In this year’s message for World Day of the Sick, Pope Francis spoke of the ‘dignity’ of health care workers, saying that their service to the sick transcends the bounds of their profession and ‘becomes a mission’. ‘Your hands’, Pope Francis wrote, ‘which touch the suffering flesh of Christ, can be a sign of the merciful hands of the Father.’
These words are particularly significant to Dr Mary McInerney who is the Senior Manager of Pastoral Care Services at Villa Maria Catholic Homes (VMCH. In this role, Mary manages and supports a team of 18 pastoral care workers who themselves provide love and support to residents living across 12 aged-care sites in Victoria, plus one staff member who provides outreach support in an affordable housing setting. Together with her team, Mary can be found on-site being a presence of love and support to those in need, as well as to those in her team, ‘the care-givers’.
‘My team is really important to me,’ said Mary, ‘My main role is to support the wellbeing of each of my team members who care for our aged care residents and to support them on site too. I’m not just a manager; I also go on site and participate in the hands-on work with our residents. It’s important that we’re a team working together in pastoral care.’
Mary explained that residential aged care is ‘providing for the person’s holistic wellbeing, with the provision of pastoral care focussing on spiritual and emotional wellbeing’. The team works in a multi-disciplinary way, with everyone supporting those who are transitioning into aged care, or who may be suffering from memory loss and dementia, and those who need palliative care and end-of-life care. The pastoral care team also provides sacramental support to the residents, but at the heart of their ministry, according to Mary, is the ‘quality of presence’.
‘It’s very much about being attentive to the other person and what’s happening in their life,’ she said. ‘We bring a quality of presence, and we bring a quality of care. We also bring a sense of God’s presence in each of us to the other. It’s important that our residents are really known and heard and that we respect them no matter what they’re going through, and no matter their faith. They are all included in our care. Even when they’re dying, we can be there with the families and loved ones. We don’t have to say much – it might just be a touch or a look. We can stand there silently, and we’re still present.’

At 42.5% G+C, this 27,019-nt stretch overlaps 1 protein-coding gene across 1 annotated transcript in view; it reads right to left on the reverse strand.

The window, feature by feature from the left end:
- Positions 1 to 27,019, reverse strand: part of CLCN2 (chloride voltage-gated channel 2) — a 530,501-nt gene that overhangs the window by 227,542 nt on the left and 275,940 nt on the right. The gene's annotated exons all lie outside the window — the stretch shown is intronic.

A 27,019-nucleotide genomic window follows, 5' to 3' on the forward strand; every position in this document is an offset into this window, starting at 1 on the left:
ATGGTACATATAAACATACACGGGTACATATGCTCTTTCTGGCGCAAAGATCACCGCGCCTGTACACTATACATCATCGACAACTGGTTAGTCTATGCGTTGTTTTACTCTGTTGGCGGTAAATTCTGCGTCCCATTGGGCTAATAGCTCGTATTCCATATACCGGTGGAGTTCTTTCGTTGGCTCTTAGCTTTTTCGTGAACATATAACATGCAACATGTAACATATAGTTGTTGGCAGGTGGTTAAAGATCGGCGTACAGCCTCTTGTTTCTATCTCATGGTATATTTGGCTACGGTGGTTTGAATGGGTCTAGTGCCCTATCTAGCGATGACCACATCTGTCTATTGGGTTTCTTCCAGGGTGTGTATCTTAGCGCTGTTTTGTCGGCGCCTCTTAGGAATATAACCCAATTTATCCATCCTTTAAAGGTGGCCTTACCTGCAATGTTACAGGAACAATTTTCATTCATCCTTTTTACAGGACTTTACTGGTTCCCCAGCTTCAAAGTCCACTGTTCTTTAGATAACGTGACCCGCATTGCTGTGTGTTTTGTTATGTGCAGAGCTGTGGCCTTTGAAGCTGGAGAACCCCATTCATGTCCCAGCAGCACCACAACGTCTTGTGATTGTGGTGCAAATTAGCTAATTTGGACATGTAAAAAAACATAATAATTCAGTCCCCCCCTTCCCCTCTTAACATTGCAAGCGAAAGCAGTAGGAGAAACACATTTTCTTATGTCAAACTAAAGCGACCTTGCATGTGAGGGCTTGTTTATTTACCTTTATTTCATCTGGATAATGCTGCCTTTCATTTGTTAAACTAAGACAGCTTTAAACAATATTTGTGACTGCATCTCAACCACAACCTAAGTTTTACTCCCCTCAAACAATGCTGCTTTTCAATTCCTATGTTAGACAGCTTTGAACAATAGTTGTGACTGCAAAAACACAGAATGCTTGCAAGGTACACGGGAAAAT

Reflecting on Pope Francis’ message for World Day of the Sick, Mary said she found his words ‘really moving’. ‘The part that I really loved were his words, “even when healing is not possible, care can be given”. It’s true. It’s always possible to console, to help people get a sense of closeness and to know that they matter.
For those who are unwell or sick or becoming elderly, suffering can be a real struggle at times, and it can be a time of uncertainty, but I really believe that sometimes chronic illness and chronic pain, though we don’t know what another might be enduring, is an opportunity to accompany another. We can always give care and be present to another.
‘My Christian faith comes into that, too,’ Mary said. ‘I believe from the resurrection of Christ that we can draw on that hope; that even in the horrible pain and suffering, God and the Holy Spirit gives us life and hope. Even though it might feel like we’re alone at times, we’re not.